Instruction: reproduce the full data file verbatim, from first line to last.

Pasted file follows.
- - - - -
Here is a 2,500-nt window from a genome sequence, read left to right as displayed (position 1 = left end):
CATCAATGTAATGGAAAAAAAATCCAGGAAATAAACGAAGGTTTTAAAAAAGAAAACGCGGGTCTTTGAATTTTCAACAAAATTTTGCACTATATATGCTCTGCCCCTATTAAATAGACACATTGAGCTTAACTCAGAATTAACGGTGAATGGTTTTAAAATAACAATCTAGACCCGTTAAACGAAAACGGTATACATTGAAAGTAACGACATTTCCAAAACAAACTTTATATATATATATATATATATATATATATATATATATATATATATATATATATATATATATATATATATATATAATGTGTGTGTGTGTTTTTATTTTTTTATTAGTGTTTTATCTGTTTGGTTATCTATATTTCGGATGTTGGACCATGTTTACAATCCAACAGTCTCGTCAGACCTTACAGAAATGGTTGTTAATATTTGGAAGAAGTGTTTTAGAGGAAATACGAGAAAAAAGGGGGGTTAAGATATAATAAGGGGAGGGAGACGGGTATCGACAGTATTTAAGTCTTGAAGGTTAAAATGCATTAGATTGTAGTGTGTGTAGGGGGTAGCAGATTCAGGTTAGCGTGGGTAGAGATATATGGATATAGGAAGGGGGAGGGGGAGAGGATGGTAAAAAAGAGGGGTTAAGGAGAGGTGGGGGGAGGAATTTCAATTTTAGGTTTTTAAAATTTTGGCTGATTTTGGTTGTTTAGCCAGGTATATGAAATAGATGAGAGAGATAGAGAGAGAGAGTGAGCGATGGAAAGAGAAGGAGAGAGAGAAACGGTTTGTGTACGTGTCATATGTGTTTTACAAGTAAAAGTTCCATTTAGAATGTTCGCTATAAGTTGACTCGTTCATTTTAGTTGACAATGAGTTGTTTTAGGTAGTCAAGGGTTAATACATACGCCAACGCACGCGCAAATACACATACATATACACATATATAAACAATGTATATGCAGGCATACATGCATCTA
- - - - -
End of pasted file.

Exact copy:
Here is a 2,500-nt window from a genome sequence, read left to right as displayed (position 1 = left end):
CATCAATGTAATGGAAAAAAAATCCAGGAAATAAACGAAGGTTTTAAAAAAGAAAACGCGGGTCTTTGAATTTTCAACAAAATTTTGCACTATATATGCTCTGCCCCTATTAAATAGACACATTGAGCTTAACTCAGAATTAACGGTGAATGGTTTTAAAATAACAATCTAGACCCGTTAAACGAAAACGGTATACATTGAAAGTAACGACATTTCCAAAACAAACTTTATATATATATATATATATATATATATATATATATATATATATATATATATATATATATATATATATATATATAATGTGTGTGTGTGTTTTTATTTTTTTATTAGTGTTTTATCTGTTTGGTTATCTATATTTCGGATGTTGGACCATGTTTACAATCCAACAGTCTCGTCAGACCTTACAGAAATGGTTGTTAATATTTGGAAGAAGTGTTTTAGAGGAAATACGAGAAAAAAGGGGGGTTAAGATATAATAAGGGGAGGGAGACGGGTATCGACAGTATTTAAGTCTTGAAGGTTAAAATGCATTAGATTGTAGTGTGTGTAGGGGGTAGCAGATTCAGGTTAGCGTGGGTAGAGATATATGGATATAGGAAGGGGGAGGGGGAGAGGATGGTAAAAAAGAGGGGTTAAGGAGAGGTGGGGGGAGGAATTTCAATTTTAGGTTTTTAAAATTTTGGCTGATTTTGGTTGTTTAGCCAGGTATATGAAATAGATGAGAGAGATAGAGAGAGAGAGTGAGCGATGGAAAGAGAAGGAGAGAGAGAAACGGTTTGTGTACGTGTCATATGTGTTTTACAAGTAAAAGTTCCATTTAGAATGTTCGCTATAAGTTGACTCGTTCATTTTAGTTGACAATGAGTTGTTTTAGGTAGTCAAGGGTTAATACATACGCCAACGCACGCGCAAATACACATACATATACACATATATAAACAATGTATATGCAGGCATACATGCATCTA